These are external links and will open in a new window. A former colleague, Stuart Scott, has also been charged. However, a spokesman said the bank was cooperating in the DoJ's ongoing investigation into global currency markets. Mr Scott has denied the allegations. It is claimed that the two executives bought sterling themselves before handling the order, because they knew that such a large transaction would push up the value of the currency, and allow them to make money.
The DoJ also claimed the traders timed the purchase in order to maximise its effect on the value of the British currency.
As a result it's alleged they were able to generate significant profits for the bank. They are also accused of concealing their actions from the client. US prosecutors cited emails and conversations from Bloomberg chats that indicated the two men plotted to see how high they could raise the the dollar to pound exchange rate before the clients would 'squeal'. When companies or individuals want to buy a substantial amount of currency- for example dollars in exchange for pounds - they typically go through a broker.
A large purchase can push up the value of that currency. Knowing this, the broker can buy dollars on their own account ahead of the deal, carries out their client's transaction, watches the value of dollars rise, and then sells their own dollars at a handsome profit.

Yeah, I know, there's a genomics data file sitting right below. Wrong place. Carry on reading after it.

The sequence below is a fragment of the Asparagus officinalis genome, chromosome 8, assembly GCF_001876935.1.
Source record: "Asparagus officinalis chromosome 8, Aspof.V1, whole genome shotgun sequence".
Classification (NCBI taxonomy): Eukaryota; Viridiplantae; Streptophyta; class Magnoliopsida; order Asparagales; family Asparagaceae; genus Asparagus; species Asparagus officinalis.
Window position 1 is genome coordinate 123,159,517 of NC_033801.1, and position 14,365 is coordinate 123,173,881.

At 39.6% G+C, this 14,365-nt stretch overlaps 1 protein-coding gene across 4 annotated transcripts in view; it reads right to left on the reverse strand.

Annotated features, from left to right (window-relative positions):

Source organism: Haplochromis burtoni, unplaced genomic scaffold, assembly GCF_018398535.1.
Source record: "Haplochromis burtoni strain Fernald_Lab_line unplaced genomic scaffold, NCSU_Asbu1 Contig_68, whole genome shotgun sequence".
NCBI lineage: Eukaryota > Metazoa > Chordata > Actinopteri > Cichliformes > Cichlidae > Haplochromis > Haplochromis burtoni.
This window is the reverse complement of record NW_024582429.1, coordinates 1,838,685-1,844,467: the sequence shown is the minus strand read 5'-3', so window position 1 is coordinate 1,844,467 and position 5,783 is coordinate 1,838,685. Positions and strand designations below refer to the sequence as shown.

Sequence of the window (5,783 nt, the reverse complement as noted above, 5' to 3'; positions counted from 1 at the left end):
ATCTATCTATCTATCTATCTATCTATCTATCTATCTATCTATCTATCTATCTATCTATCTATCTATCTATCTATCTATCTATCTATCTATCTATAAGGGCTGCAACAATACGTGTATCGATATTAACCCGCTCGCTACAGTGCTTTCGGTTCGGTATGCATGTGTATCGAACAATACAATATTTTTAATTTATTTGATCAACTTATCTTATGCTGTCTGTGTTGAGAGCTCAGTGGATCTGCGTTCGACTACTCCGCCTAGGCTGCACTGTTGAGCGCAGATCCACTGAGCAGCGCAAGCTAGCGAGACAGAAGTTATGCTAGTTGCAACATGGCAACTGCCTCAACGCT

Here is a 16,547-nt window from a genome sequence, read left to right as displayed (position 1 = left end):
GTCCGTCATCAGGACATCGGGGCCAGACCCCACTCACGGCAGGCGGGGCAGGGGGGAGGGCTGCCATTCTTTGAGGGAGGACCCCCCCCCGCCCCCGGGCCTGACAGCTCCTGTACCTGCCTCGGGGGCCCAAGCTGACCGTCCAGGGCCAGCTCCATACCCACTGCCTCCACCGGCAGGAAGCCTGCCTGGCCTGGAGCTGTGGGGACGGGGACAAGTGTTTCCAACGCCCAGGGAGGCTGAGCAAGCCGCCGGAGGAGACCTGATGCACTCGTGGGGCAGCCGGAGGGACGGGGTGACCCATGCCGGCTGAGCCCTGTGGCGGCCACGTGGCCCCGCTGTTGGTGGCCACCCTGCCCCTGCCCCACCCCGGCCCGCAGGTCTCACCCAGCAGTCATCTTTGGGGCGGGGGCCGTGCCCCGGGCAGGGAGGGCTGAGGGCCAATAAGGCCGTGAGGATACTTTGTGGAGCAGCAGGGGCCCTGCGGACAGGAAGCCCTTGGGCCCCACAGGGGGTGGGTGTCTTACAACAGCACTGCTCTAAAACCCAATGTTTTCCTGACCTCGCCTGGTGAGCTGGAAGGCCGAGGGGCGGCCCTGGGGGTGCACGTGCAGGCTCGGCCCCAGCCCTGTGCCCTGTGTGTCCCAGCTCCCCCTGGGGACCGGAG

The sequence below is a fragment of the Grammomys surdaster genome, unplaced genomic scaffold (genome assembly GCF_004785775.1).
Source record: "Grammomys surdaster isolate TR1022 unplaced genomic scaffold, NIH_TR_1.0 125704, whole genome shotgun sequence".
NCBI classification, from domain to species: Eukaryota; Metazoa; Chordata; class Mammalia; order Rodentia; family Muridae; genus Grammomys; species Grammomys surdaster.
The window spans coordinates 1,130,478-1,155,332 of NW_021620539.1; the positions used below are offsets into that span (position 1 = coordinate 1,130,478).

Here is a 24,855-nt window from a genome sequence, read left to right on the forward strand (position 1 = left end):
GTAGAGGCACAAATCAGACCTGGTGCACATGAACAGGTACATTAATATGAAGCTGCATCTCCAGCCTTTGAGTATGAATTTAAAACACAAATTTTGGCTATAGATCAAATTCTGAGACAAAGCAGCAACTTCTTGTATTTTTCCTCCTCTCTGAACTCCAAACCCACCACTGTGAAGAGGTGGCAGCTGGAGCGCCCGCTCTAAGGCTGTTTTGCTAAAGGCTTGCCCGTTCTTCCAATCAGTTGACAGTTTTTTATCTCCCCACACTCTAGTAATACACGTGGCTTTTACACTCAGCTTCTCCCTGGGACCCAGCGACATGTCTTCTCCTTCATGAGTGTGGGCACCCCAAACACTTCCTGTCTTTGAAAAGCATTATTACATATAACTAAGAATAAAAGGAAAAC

In late November and early December of that year, Mr Johnson allegedly purchased pounds in exchange for euros, and pounds in exchange for dollars. The two men are accused of then selling their sterling to HSBC, for a profit on the day of the alleged victim's foreign exchange transaction. The DoJ also accused the two men of encouraging the alleged victim to conduct the trade at a specific time during the day, because it was easier to manipulate the price then.
This case is related to a three-year long investigation by regulators into rigging of the currency market globally, but is the first time the Department of Justice has brought charges against individuals. HSBC was not part of those criminal cases, but it was one of six banks fined by UK and US regulators over their traders' attempted manipulation of foreign exchange rates in November There is no physical forex marketplace and nearly all trading takes place on electronic systems operated by the big banks and other providers.
Daily "spot benchmarks" known as "fixes" are used by a wide range of financial and non-financial firms to, for example help value assets or manage currency risk. HSBC said it did not comment on individual employees or active litigation. More on this story. How to rig the market. How the forex scandal happened. Why you can trust BBC News. UK Home England N. Ireland Scotland Wales Politics.More...